The passage from Matthew for this Sunday concludes with a well-known teaching: “Wherever two or three are gathered together in my name, I will be in the midst of them.” This is always heard as a reassurance that God desires us to be in community, whether small or large. Being alone is not necessarily bad, but it can lead to isolation and arrogance. The Divine Triune God is a God of relationships, a dynamic force that empowers our spirituality and grounds us in faith.  The Trinity models what our relationships are to be: fully in unity and desiring of diversity.

Depression in congregations often comes from our tendency to allow only like-minded or similar types of people into the community of believers. Things become static and nothing challenges us to grow and become more like what God desires the Church to be. The healing of depression in a congregation comes when new relationships are formed. Some smaller congregations are organized into clusters or regional groups with shared leadership for that very reason. Vitality comes when new people enter the scene, new ideas are introduced, and the same old way of doing things is transformed.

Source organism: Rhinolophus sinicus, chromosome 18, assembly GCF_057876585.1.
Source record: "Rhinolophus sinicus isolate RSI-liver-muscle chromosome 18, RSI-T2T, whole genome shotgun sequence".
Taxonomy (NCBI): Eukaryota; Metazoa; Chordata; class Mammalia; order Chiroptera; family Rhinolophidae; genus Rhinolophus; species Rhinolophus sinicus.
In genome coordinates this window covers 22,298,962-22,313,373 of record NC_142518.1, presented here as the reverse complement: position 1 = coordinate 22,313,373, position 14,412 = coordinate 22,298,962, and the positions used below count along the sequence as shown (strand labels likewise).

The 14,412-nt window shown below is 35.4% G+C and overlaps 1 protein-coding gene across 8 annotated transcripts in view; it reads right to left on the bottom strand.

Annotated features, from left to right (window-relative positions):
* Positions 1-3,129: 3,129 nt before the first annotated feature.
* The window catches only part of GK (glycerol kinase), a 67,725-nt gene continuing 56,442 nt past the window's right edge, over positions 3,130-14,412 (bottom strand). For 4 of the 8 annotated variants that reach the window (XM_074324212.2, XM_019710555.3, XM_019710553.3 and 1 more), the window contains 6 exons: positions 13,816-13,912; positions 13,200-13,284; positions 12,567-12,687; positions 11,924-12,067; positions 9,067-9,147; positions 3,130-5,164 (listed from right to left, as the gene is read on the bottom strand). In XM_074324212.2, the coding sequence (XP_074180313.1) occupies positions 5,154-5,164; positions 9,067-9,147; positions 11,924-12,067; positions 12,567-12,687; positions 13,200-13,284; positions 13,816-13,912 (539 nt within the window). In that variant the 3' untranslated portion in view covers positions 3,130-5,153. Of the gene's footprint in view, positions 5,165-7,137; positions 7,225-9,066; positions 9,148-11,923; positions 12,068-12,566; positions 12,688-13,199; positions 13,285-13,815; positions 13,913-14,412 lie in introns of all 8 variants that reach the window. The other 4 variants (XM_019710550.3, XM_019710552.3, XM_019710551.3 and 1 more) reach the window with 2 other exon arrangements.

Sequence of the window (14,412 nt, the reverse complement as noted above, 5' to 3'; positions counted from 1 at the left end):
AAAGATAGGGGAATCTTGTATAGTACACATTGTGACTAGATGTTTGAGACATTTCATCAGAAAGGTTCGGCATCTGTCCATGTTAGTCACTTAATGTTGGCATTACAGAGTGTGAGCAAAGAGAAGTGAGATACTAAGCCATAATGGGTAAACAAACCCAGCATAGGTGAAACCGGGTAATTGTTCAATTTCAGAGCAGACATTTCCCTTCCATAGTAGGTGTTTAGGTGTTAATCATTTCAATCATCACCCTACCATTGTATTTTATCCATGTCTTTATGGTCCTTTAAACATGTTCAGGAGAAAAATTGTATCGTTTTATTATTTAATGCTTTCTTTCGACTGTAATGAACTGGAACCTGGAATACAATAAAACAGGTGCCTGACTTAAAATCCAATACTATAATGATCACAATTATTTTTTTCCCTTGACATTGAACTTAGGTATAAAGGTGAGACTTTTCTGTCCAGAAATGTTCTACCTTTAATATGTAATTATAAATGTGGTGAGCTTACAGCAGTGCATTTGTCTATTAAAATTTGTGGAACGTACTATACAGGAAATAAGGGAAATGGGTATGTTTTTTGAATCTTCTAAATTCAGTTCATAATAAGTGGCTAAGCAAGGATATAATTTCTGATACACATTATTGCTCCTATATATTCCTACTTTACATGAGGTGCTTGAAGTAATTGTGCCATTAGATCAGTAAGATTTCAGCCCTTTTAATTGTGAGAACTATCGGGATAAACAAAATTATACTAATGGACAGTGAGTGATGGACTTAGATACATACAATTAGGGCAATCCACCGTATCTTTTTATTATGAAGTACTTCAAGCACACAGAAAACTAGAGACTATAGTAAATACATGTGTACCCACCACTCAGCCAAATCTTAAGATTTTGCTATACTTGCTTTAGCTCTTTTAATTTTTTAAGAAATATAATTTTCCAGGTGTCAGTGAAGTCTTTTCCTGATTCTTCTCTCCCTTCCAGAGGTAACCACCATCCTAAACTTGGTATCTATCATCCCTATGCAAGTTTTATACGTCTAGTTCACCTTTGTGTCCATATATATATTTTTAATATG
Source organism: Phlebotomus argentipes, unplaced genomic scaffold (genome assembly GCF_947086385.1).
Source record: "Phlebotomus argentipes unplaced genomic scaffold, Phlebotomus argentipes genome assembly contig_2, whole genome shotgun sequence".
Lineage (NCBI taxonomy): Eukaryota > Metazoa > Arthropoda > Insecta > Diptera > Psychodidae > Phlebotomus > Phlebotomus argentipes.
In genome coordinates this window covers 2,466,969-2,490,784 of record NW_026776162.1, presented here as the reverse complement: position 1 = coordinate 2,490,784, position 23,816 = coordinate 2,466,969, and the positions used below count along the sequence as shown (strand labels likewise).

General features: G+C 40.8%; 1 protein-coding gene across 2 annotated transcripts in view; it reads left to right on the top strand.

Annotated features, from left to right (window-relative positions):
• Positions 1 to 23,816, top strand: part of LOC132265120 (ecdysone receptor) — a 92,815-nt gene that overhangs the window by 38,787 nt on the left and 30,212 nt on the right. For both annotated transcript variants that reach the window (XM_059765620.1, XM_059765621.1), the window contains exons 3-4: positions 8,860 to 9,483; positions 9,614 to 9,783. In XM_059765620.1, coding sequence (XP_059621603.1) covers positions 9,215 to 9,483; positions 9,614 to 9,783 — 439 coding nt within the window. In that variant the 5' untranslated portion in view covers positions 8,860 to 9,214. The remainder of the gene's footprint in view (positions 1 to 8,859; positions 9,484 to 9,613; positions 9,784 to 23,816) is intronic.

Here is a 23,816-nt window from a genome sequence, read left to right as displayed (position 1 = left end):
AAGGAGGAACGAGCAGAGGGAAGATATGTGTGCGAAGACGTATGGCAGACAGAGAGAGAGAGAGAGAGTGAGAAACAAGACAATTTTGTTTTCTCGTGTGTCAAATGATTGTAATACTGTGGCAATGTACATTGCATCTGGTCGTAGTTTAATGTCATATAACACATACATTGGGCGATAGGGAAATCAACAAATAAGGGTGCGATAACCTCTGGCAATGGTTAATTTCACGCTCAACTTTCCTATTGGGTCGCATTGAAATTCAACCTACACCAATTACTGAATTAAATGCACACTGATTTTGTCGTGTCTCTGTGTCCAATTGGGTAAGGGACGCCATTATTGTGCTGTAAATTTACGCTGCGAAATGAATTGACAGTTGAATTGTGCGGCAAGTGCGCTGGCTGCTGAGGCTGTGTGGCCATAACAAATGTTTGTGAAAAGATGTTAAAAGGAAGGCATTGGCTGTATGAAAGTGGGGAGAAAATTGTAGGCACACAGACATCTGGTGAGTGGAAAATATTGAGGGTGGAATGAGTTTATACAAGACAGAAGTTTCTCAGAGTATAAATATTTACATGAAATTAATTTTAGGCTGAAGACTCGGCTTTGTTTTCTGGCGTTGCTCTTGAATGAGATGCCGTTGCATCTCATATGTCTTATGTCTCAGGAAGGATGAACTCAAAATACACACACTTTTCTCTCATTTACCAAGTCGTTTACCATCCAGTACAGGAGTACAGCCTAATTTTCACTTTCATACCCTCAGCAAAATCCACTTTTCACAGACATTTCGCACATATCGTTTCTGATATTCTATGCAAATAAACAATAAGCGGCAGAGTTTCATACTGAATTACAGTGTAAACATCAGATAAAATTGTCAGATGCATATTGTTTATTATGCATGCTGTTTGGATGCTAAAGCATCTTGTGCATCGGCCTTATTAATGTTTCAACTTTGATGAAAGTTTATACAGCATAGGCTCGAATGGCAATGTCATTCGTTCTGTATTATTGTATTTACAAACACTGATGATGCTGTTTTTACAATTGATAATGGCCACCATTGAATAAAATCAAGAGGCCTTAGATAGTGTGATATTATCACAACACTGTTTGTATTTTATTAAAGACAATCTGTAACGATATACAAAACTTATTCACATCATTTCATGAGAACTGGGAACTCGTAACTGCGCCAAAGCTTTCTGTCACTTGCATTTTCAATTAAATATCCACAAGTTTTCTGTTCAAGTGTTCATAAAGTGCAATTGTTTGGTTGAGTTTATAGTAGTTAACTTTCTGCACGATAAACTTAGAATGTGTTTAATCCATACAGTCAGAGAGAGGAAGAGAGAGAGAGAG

Jesus does not envision the Church to be a place of contention and conflict. But we know stories of his disciples and from the Book of Acts that the Early Church experienced a lot of tension and disagreement, even among its apostolic leaders. However, as the church expanded into the Greco-Roman civilization in the West, it had to take on and embrace different norms and customs, as it does even today. The challenge for the Church will always be to find and implement new ways of proclaiming the Good News. When we are engaged in that enterprise, when we are more concerned about serving others than survival, there will be less conflict and more delight in the people that God sends to us and sends us to. The health of any congregation rests on its sense of mission, and its willingness to be flexible and welcoming, as Christ welcomes each of us. Amen.

[1] Much of Leas’s material is available on the Internet and from his books available through the Alban Institute.

Ben Helmer is a retired Episcopal priest living in the Diocese of Arkansas.

Download the sermon for the 14th Sunday after Pentecost (A).